Hayes awaits official sentencing| 11/22/10 11:00pm
The defense team for Steven Hayes who was convicted of murdering Hayley Petit and her mother and sister in 2007, and who is expected to be sentenced to death for the crime has asked New Haven Superior Court Judge Jon Blue to either grant Hayes a new trial or sentence him to life in prison without parole, The Middletown Press reported Friday. Hayes's lawyers have cited extensive media coverage and the political nature of the trial as factors that could have biased members of the jury against Hayes.
Hayley Petit the daughter of William Petit '78, who survived the attack would have matriculated with the Class of 2011.
After deliberating for three days, on Oct. 5 the jury in Hayes's trial convicted him of all six capital crimes and 10 of the 11 other crimes with which he was charged, The Dartmouth previously reported. On Nov. 8, the jurors recommended the death penalty, according to NBC Connecticut.
In the state of Connecticut, only one person has been executed since 1960, according to The New York Times.
After the jurors proposed a death sentence, Thomas Ullmann, one of Hayes's attorneys, requested that his client's official sentencing be delayed, NBC Connecticut reported. Ullmann said the widespread media coverage of the trial affected the jury's decision.
In the request for a delay in sentencing, Hayes's defense team argued that the more than 145,000 "tweets" about the case posted on Twitter affected the jurors' opinions about Hayes, FOX News reported.
Hayes's lawyers also argued that this year's campaigns for state governor and U.S. senator from Connecticut affected the decision, as the legitimacy of the death penalty was a major campaign issue, the Associated Press reported.
The jurors sentenced Hayes to death on the same day that Dannel Malloy whose platform was based heavily on his opposition to the death penalty won the Connecticut governor's race, The Dartmouth previously reported.
According to Hayes's lawyers, the political nature of the case "may very well have created or caused the result of the jury's verdicts [as] the product of passion and prejudice," the AP reported.
Blue rejected the request, maintaining Dec. 2 as the date for official sentencing, The Washington Post reported.
Although Hayes was not granted a delay in sentencing, his defense team continues to use the issue of media bias to promote a reversal of the death sentence proposed by the jury, according to the AP. The team has suggested a sentence of life without parole, as well as the possibility of a new trial altogether.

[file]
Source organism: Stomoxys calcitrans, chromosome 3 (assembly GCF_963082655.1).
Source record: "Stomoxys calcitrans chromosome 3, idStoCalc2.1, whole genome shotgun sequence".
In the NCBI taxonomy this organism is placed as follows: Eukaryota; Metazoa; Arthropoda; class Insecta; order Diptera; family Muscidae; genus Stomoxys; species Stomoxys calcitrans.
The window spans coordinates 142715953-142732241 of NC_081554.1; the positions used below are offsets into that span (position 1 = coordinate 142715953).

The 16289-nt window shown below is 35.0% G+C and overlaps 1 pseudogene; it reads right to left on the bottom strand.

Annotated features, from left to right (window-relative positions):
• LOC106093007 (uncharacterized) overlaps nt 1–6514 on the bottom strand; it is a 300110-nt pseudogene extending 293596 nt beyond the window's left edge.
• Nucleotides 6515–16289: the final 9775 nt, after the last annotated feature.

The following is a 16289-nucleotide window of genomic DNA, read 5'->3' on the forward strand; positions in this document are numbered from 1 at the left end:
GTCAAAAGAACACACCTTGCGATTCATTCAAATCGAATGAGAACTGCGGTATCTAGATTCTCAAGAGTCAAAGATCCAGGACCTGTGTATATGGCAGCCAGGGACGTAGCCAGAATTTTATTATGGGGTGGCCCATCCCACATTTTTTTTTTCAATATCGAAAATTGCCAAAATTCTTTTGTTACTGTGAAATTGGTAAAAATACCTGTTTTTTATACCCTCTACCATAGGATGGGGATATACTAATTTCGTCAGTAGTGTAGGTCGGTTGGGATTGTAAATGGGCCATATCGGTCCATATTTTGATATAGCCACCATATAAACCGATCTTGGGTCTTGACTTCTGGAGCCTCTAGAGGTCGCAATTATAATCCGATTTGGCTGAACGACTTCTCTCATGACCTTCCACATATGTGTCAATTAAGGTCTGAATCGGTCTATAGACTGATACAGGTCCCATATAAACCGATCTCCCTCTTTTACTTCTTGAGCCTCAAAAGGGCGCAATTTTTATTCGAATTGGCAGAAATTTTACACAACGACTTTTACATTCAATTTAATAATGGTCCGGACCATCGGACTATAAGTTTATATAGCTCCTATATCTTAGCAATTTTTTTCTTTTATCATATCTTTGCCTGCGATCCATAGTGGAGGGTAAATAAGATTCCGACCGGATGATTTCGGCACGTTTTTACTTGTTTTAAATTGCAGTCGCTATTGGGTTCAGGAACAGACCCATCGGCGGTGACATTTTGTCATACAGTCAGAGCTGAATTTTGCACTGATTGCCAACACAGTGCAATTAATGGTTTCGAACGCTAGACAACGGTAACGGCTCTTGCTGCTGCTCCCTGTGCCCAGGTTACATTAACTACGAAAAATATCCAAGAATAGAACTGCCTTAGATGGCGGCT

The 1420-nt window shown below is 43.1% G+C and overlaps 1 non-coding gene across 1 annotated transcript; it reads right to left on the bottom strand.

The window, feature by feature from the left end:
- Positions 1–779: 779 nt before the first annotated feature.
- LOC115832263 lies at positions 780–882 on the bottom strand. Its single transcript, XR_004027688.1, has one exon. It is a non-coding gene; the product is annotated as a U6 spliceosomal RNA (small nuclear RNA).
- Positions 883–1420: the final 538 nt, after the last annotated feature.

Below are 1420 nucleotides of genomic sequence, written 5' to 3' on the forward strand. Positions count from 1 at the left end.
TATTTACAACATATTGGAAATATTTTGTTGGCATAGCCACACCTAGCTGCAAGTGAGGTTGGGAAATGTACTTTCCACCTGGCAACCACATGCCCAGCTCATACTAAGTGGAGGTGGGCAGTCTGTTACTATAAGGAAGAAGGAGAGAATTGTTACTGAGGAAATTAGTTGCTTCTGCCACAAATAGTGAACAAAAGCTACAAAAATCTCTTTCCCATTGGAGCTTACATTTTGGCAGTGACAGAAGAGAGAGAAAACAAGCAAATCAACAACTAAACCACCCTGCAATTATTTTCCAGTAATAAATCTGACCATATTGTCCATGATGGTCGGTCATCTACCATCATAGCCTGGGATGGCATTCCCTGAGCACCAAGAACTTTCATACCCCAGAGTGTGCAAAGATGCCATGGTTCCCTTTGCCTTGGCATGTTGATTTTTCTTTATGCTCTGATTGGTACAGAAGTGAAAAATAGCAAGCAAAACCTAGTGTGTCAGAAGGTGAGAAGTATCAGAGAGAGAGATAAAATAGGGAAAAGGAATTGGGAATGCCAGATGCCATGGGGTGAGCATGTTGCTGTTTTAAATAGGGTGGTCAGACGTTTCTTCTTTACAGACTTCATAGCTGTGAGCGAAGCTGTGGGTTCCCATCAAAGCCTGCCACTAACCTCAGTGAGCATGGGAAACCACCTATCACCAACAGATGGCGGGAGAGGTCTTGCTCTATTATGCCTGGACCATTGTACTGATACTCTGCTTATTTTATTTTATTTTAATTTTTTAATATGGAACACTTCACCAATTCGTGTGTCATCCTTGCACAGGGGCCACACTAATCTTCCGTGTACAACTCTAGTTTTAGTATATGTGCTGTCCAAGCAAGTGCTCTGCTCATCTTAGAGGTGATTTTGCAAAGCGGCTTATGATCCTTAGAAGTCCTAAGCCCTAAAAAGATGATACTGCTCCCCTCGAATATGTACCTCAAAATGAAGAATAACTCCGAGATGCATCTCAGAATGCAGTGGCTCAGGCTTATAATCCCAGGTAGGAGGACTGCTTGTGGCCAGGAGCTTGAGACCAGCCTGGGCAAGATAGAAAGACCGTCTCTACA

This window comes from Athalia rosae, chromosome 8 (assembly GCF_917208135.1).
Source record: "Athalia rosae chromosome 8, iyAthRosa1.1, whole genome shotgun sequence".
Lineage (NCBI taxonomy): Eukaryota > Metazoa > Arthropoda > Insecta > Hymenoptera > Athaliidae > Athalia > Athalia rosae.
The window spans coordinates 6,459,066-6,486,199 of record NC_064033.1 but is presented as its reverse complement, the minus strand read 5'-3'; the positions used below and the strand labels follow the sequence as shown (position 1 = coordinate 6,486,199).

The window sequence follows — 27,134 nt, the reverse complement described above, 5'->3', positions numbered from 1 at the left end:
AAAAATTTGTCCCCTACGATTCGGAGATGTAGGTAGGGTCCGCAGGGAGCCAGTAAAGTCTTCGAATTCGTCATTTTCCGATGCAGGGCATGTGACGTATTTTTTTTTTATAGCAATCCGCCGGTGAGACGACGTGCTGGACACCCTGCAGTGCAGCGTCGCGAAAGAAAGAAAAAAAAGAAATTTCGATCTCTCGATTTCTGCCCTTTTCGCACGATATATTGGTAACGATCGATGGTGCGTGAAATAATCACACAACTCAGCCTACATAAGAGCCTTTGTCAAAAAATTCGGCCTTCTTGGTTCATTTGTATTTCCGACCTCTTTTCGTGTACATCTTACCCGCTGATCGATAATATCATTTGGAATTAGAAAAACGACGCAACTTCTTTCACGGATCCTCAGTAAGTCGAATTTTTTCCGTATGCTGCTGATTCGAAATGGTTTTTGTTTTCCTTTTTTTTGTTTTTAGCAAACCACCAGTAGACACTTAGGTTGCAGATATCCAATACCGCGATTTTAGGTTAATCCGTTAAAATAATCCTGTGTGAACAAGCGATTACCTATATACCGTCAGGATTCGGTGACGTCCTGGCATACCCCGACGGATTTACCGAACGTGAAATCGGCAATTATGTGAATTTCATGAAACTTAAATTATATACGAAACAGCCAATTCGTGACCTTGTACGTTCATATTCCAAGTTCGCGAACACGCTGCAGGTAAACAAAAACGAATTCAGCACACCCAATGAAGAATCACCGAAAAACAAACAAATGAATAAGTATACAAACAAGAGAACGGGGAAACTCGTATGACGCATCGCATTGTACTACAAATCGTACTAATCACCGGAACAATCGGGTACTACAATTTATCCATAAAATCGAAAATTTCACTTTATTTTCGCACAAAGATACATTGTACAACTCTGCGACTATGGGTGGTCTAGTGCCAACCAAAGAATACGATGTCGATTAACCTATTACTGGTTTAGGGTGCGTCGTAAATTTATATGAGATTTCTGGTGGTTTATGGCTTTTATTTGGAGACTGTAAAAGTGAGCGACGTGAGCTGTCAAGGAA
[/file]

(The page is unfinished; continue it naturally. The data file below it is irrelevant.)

According to the defense team, previous U.S. Supreme Court cases have indicated that death sentences can be overturned if bias is shown to play a role in the sentencing, the AP reported.
Hayes has previously attempted to kill himself while in prison, The Dartmouth reported previously.
In an effort to make their case, Hayes's defense attorneys have cited emotional statements made by jurors to the media at the conclusion of the trial, The Press reported. Around half of the jurors met with the Petit family after the verdict had been announced, according to Hayes's attorneys.
Other issues with the trial cited by the defense team include forcing jurors to deliberate over a weekend and excusing one juror after he objected to the way prosecutors delivered their case against Hayes, The Press reported.
State Attorney Michael Dearington has dismissed the complaints raised by Hayes's attorneys, referring to them as "a wild goose chase," according to The Press.
Blue also said he had little expectation that any of the complaints would have merit.
"What we have here is a proposal to do some sort of fishing expedition in the hopes something will turn up," Blue said, according to The Press.
Hayes's lawyers have also suggested that Hayes be acquitted of assaulting William Petit. A motion sent to Blue on Nov. 16 said that Joshua Komisarjevsky who will be tried for his involvement in the crime next year actually committed the assault, NBC Connecticut reported.
The psychologically taxing nature of the trial's subject matter and involvement of the death penalty has compelled Connecticut's Judicial Branch to offer counseling services for the jurors, a practice that is rarely implemented, according to the AP.
Because he has the legal right to appeal the decision, Hayes may not be executed for many years, if at all, according to experts cited by The New York Times.